2nd and 8
The play: Sanchez was back under center, except the Jets went with I’ve decided to tag their “Super-duper jumbo package.” Stephen Hill was the only wideout, split wide right and the Jets made offensive tackle Jason Smith eligible and lined him up to the right with blocking TE Konrad Reuland covering him up. Joe McKnight was the lone back behind Sanchez. Matt Slauson pulled right at the snap as the Jets tried to create a seal and give McKnight the option to run between a Mangold/Ferguson block and Slauson’s pull or bounce it around the right side where Reuland was matched up on a linebacker, this time Hightower. McKnight went right and was met thusly by Hightower and Wilfork after gaining one yard. The Patriots then used their first of three timeouts.
The problem: The problem here was again with the blocking. Brandon Spikes blitzed and with Slauson slow to get around, Spikes blew up the play and was in the backfield before McKnight had the ball. Still, Slauson got enough of a block him to allow McKnight to bounce right and try to take it between Brandon Moore and Reuland, but Reuland did a horrendous job and was literally tossed aside by Hightower, negating any chance McKnight had of bouncing the run outside, where Stephen Hill had given McKnight at lest 5-7 yards of running room.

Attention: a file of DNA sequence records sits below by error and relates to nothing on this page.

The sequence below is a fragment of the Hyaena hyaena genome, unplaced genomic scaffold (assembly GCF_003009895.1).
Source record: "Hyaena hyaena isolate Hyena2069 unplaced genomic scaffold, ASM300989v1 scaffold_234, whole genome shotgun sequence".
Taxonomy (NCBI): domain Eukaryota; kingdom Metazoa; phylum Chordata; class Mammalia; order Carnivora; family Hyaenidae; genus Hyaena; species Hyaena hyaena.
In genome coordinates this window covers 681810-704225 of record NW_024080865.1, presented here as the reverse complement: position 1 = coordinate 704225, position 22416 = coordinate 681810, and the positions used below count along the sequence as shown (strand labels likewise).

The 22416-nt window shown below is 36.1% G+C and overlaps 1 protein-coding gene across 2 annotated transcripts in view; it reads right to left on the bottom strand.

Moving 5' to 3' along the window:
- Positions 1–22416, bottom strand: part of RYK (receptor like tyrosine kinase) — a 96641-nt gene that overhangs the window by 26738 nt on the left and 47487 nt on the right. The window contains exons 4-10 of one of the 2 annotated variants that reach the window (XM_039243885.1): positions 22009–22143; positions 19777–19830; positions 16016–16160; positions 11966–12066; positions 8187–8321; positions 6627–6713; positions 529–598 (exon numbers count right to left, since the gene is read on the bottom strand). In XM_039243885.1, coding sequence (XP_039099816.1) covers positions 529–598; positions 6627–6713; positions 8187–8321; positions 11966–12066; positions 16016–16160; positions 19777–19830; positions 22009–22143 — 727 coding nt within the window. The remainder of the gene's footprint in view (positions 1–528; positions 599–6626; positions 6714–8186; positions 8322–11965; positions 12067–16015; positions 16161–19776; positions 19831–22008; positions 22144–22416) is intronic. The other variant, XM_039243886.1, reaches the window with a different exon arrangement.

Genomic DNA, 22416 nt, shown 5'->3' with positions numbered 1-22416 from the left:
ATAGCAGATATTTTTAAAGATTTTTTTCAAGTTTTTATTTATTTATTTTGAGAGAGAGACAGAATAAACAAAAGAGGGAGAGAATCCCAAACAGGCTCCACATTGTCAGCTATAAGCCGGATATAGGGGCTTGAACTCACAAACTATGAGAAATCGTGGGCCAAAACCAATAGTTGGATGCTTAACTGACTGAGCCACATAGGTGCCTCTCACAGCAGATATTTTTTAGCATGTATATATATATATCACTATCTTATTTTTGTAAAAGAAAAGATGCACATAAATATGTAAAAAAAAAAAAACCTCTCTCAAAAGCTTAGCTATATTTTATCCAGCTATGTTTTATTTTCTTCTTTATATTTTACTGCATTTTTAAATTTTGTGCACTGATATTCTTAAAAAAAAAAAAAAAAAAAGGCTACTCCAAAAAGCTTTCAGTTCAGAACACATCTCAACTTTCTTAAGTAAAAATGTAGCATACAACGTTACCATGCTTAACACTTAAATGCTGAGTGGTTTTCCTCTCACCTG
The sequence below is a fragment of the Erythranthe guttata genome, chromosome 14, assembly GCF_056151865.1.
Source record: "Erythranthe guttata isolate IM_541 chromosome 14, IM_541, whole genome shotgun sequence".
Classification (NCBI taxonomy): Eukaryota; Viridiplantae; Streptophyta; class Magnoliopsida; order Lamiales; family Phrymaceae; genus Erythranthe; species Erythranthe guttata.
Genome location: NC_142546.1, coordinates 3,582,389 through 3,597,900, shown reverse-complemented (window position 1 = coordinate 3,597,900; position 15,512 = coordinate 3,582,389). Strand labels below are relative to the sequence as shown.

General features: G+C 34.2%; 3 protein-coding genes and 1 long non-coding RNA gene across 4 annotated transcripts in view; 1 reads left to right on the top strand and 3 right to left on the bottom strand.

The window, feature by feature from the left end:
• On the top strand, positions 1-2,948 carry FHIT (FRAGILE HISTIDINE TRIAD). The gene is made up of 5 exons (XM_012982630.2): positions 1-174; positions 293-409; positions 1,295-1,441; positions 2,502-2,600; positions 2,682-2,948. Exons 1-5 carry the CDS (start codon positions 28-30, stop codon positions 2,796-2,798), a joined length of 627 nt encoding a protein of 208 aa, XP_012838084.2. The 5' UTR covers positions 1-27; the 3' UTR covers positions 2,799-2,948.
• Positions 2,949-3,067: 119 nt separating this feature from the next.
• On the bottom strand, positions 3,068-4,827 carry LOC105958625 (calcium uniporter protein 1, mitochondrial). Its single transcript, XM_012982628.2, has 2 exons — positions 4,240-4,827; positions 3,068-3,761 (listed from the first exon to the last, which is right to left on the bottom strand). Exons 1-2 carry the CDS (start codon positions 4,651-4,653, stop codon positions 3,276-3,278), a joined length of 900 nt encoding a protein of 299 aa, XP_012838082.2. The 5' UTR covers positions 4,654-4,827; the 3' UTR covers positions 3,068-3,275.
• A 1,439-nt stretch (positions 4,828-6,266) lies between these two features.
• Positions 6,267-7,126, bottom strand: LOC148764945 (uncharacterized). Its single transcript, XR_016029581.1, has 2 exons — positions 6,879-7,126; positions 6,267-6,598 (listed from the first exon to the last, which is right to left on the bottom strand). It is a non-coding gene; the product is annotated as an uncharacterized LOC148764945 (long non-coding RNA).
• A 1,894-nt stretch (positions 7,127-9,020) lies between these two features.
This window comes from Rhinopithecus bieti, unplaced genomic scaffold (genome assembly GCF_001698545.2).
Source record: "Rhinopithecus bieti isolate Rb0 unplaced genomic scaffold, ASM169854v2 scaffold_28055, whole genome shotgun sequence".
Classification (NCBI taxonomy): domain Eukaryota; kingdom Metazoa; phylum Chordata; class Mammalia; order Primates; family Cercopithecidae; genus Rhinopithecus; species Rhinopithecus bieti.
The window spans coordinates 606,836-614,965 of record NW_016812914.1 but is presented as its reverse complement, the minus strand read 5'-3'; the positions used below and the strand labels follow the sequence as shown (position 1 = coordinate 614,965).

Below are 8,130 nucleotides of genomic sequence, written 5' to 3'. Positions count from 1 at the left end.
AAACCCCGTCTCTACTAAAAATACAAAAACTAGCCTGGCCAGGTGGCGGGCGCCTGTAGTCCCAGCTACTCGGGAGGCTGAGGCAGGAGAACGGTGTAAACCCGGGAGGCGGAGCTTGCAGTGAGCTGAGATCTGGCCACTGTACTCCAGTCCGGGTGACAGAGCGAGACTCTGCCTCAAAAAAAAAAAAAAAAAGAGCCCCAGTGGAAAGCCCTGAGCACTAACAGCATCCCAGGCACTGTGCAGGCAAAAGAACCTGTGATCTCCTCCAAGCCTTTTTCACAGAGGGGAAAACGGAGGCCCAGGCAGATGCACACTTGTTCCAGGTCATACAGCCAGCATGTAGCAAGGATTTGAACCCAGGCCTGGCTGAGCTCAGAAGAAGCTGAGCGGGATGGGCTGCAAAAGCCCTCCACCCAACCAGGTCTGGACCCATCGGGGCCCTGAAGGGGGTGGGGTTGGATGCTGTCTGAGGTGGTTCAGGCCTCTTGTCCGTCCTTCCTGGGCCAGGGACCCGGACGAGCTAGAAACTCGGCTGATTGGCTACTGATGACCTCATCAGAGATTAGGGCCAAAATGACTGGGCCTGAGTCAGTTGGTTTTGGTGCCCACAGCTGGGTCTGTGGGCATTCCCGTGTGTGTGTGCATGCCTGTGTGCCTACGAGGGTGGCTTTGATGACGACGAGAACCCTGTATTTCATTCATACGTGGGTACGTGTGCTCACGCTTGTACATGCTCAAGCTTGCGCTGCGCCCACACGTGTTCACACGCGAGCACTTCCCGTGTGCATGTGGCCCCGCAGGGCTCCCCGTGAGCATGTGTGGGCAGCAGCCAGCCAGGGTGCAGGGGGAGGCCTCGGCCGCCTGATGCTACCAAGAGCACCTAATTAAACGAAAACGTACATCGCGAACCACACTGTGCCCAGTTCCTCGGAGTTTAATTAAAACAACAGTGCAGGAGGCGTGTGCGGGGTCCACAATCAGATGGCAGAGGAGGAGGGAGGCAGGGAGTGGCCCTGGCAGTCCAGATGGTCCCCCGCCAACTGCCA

The solution: Have the blocking TE block better? Reuland’s inability to hold Hightower at the point of attack single-handedly wrecked the play. While a hobbled McKnight clearly didn’t have the burst Sunday we’re used to seeing from him, I still believe he could have gained 4-5 yards on the outside if Reuland had kept Hightower at bay. If Greene was healthy, I would have expected them to try to push the ball inside but McKnight’s best runs are when he gets in space and can use his speed and athleticism. While you can second guess the Tebow run, this was a good call and played to their running back’s strengths and forced the Pats to use a timeout. The execution was lacking but the call was sound.
3rd and 7
The play: Sanchez stayed under center and the Jets kept Reuland in the game, this time lining both him and Keller up on the left side of the line with Keller one step off the line of scrimmage. McKnight was the lone running back and Kerley was in the right slot with Stephen Hill out wide right. The Jets ran a designed playaction bootleg to the right, giving Sanchez a little less than a third of the field. Hill and Kerley ran crossing routed with Hill flattening out his route around the goal line and Kerely pulling a double move and eventually turning right at right around the first-down marker. Keller, who had begun to motion right before the snap, continued to the right flat in front of Sanchez. McKnight rolled left behind much of the blocking, giving Sanchez the option to toss the ball to the side of the field most of the defense had vacated. Keller’s motion held up the Pats’ outside linebacker (Hightower) and Wilfork long enough for Sanchez to get the ball to his primary target (Kerley), but after a pump fake, Hightower closed on Sanchez. Sanchez ate the ball, took the sack and the Pats used their second timeout.